OAK ISLAND, NC (WECT) - An open government expert says the Town of Oak Island has violated the law by failing to disclose proper minutes from closed-session meetings.
WECT requested the minutes to learn more about the abrupt firing of Oak Island Town Manager Tim Holloman in March 2016. His termination came in the wake of an embarrassing incident at the firehouse where an allegedly intoxicated volunteer firefighter fell down the fire pole and seriously injured himself.
Holloman says a town council member was aware of the incident right after it happened, and assured Holloman that a formal investigation was not needed. When more details about the accident came to light months later, Holloman decided a closer look was, indeed, warranted.
He ultimately brought the incident to the attention of the entire town council, recommending disciplinary actions for specific fire station employees.
"Once advising council of this within two weeks, I was terminated. To my knowledge, the employees involved are still working for the town and never received any disciplinary action or termination," Holloman told WECT in August.
The issue resurfaced in the news when Oak Island Town Council adopted a new rule prohibiting anyone except on-duty firefighters from using the fire pole, and only for emergency and training purposes.
The new developments with town policy and Holloman publicly speaking out for the first time about his termination prompted WECT to formally request Oak Island's closed-session minutes from November 2015, just after the firehouse incident, and from March 2016, the month Holloman was fired.
Oak Island regularly releases detailed minutes for their open-session meetings but does not typically publish closed-session minutes. They also publish video recordings of their open-session meetings on YouTube but say they do not record closed-session meetings. The law requires that every public body keep full minutes of closed-session meetings.
After a formal vote by town council approving the release of the closed-session minutes in question, Assistant Town Manager Lisa Stites emailed them to us Sept. 20.
There were records from 18 closed-session minutes the town held between January 2015 and December 2016. But for each meeting, some of which lasted hours, the minutes were only a half page long. They explained who was present, and what time the meeting began and ended, but the vast majority only state the general topic of discussion and not the details of what was discussed.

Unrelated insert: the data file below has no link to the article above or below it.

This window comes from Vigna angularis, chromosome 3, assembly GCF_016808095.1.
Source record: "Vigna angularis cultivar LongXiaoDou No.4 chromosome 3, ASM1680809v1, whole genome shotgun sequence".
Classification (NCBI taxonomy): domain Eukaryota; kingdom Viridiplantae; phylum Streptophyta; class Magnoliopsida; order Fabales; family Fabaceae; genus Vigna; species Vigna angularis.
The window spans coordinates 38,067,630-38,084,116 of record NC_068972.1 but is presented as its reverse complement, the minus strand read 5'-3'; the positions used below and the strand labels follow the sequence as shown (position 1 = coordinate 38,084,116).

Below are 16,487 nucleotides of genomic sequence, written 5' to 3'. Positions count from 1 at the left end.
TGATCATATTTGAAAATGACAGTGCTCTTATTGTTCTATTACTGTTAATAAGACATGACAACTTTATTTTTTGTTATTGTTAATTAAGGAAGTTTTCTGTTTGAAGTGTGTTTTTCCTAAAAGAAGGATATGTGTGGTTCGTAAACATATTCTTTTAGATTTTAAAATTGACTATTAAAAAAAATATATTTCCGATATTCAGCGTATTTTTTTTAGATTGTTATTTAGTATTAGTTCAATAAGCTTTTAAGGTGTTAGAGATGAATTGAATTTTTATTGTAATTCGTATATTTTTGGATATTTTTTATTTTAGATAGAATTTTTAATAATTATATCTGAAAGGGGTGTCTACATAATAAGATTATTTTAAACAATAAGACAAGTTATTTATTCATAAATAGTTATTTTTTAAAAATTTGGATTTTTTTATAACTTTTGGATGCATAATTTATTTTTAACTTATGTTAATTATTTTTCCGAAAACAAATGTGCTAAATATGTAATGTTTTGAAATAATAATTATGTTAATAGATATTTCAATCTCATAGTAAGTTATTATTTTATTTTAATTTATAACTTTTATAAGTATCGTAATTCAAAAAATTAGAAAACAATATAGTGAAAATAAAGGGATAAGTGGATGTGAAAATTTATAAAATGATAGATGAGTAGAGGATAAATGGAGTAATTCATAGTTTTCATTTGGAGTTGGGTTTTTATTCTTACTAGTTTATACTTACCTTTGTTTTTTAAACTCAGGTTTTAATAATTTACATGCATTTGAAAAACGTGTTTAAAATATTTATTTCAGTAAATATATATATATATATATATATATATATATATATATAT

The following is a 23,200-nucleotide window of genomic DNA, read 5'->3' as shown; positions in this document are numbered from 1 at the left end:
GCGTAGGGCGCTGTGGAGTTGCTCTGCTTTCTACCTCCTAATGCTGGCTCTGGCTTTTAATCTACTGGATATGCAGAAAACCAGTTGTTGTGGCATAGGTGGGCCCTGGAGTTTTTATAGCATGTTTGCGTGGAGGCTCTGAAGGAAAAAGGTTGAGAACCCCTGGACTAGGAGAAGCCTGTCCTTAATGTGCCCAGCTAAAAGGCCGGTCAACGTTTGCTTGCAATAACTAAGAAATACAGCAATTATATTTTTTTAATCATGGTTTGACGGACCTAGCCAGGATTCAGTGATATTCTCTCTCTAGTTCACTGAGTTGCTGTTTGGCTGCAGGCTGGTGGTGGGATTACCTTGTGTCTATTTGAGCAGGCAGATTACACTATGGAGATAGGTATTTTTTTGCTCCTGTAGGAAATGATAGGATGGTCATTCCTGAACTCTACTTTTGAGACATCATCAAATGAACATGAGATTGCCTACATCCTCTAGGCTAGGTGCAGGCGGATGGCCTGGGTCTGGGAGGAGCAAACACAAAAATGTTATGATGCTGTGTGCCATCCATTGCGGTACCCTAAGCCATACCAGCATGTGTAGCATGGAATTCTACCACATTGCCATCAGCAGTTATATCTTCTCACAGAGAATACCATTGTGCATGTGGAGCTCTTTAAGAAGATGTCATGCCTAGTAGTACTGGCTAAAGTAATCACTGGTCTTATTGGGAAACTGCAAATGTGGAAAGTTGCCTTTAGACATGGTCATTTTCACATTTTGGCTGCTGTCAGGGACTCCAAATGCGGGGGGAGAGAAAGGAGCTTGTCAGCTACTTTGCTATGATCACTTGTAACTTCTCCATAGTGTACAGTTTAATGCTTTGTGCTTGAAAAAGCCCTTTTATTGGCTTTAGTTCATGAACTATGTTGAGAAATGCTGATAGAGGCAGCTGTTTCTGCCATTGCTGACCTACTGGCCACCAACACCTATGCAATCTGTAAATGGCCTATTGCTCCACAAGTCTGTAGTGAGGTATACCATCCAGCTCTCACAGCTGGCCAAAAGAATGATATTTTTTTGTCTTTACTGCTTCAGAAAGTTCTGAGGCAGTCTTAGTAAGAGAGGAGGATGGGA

In the closed session minutes for March 10, 2015, the only details provided regarding the substance of the meeting are, "Council discussed an issue with retirement benefits for an employee."
The minutes for March 16, 2016, are some of the most detailed provided, but still quite brief regarding what transpired during the four-hour meeting: "Mr. Edes reviewed some personnel matters within a Town department. Council and the Town Manager discussed how personnel matters were handled and follow up action to be taken, employee feedback about the Town Manager's job performance, specific complaints about employees and from employees, and Council's concerns about the Town Manager's job performance."
According to the closed session minute requirements set forth by NC General Statute 143-318.11, "Such minutes…shall keep a general account of the closed session so that a person not in attendance would have a reasonable understanding of what transpired."
Jonathan Jones, an attorney and the director of the NC Open Government Coalition, says the law allows sensitive personnel information to be redacted from those minutes, but still requires a full accounting be recorded and disclosed. As an example, he said that officials in Alamance County released 45 pages of heavily redacted minutes from a two-hour closed session meeting discussing the potential termination of the school superintendent.
"I think it's ludicrous to call that paragraph or two paragraphs a general account of what happened. And it certainly isn't following the instruction in the law that a person who wasn't there needs to be able to follow along with what happened," Jones said of the minutes the town released to WECT. "A claim that this meets the requirements of the law is really laughable, except it's not fun, because it means we have a government body that is not taking its responsibility seriously."
Because they are conducting public business, and because they meet somewhat routinely in closed session, WECT is continuing to push for fuller disclosure from Oak Island. In addition, former employees like Holloman are questioning the way the town is conducting its business, and a review of what the town is doing behind closed doors could provide relevant insight.
"I feel I was treated unfairly," Holloman said of the fact that he was terminated but the people involved in the firehouse incident were not. "It's hard to speculate why they would do that. Perhaps because I had the shortest time in the community. Other than that and political reasons, that's the only thing I can imagine."
We have reached out to Mayor Cin Brochure, Town Manager David Kelly, and Assistant Town Manager Lisa Stites Monday for a response to Jones' assessment that the minutes they released to us do not comply with what the law requires. We have yet to receive a response.
However, less than an hour after we published this story online, we received this response from the Town Attorney Brian Edes: